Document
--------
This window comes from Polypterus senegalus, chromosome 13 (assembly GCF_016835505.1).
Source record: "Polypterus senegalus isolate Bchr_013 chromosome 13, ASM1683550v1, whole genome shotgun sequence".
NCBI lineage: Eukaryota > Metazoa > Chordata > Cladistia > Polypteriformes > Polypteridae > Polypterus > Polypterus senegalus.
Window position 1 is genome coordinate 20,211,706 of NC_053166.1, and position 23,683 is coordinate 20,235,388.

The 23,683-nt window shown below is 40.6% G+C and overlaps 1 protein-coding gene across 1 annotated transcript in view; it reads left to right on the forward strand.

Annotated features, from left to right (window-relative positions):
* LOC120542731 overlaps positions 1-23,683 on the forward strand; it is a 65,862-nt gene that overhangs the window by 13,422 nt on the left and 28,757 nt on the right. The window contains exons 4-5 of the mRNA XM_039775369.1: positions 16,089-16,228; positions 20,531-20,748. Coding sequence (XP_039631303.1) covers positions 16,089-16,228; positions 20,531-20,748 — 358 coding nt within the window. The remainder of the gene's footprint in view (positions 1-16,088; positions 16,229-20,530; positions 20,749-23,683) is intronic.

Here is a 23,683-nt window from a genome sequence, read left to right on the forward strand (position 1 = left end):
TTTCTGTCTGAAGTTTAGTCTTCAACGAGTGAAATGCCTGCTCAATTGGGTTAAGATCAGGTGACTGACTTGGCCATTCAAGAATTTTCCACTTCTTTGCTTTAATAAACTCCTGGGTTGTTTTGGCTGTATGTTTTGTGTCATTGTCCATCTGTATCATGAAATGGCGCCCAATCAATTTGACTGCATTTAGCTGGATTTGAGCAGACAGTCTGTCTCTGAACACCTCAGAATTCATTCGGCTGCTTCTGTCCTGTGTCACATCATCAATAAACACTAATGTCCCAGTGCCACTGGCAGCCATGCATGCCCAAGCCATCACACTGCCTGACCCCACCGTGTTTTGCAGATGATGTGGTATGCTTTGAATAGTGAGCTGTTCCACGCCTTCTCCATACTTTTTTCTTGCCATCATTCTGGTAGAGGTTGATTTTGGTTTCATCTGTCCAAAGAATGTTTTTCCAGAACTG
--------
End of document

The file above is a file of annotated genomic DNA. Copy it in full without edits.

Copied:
This window comes from Polypterus senegalus, chromosome 13 (assembly GCF_016835505.1).
Source record: "Polypterus senegalus isolate Bchr_013 chromosome 13, ASM1683550v1, whole genome shotgun sequence".
NCBI lineage: Eukaryota > Metazoa > Chordata > Cladistia > Polypteriformes > Polypteridae > Polypterus > Polypterus senegalus.
Window position 1 is genome coordinate 20,211,706 of NC_053166.1, and position 23,683 is coordinate 20,235,388.

The 23,683-nt window shown below is 40.6% G+C and overlaps 1 protein-coding gene across 1 annotated transcript in view; it reads left to right on the forward strand.

Annotated features, from left to right (window-relative positions):
* LOC120542731 overlaps positions 1-23,683 on the forward strand; it is a 65,862-nt gene that overhangs the window by 13,422 nt on the left and 28,757 nt on the right. The window contains exons 4-5 of the mRNA XM_039775369.1: positions 16,089-16,228; positions 20,531-20,748. Coding sequence (XP_039631303.1) covers positions 16,089-16,228; positions 20,531-20,748 — 358 coding nt within the window. The remainder of the gene's footprint in view (positions 1-16,088; positions 16,229-20,530; positions 20,749-23,683) is intronic.

Here is a 23,683-nt window from a genome sequence, read left to right on the forward strand (position 1 = left end):
TTTCTGTCTGAAGTTTAGTCTTCAACGAGTGAAATGCCTGCTCAATTGGGTTAAGATCAGGTGACTGACTTGGCCATTCAAGAATTTTCCACTTCTTTGCTTTAATAAACTCCTGGGTTGTTTTGGCTGTATGTTTTGTGTCATTGTCCATCTGTATCATGAAATGGCGCCCAATCAATTTGACTGCATTTAGCTGGATTTGAGCAGACAGTCTGTCTCTGAACACCTCAGAATTCATTCGGCTGCTTCTGTCCTGTGTCACATCATCAATAAACACTAATGTCCCAGTGCCACTGGCAGCCATGCATGCCCAAGCCATCACACTGCCTGACCCCACCGTGTTTTGCAGATGATGTGGTATGCTTTGAATAGTGAGCTGTTCCACGCCTTCTCCATACTTTTTTCTTGCCATCATTCTGGTAGAGGTTGATTTTGGTTTCATCTGTCCAAAGAATGTTTTTCCAGAACTG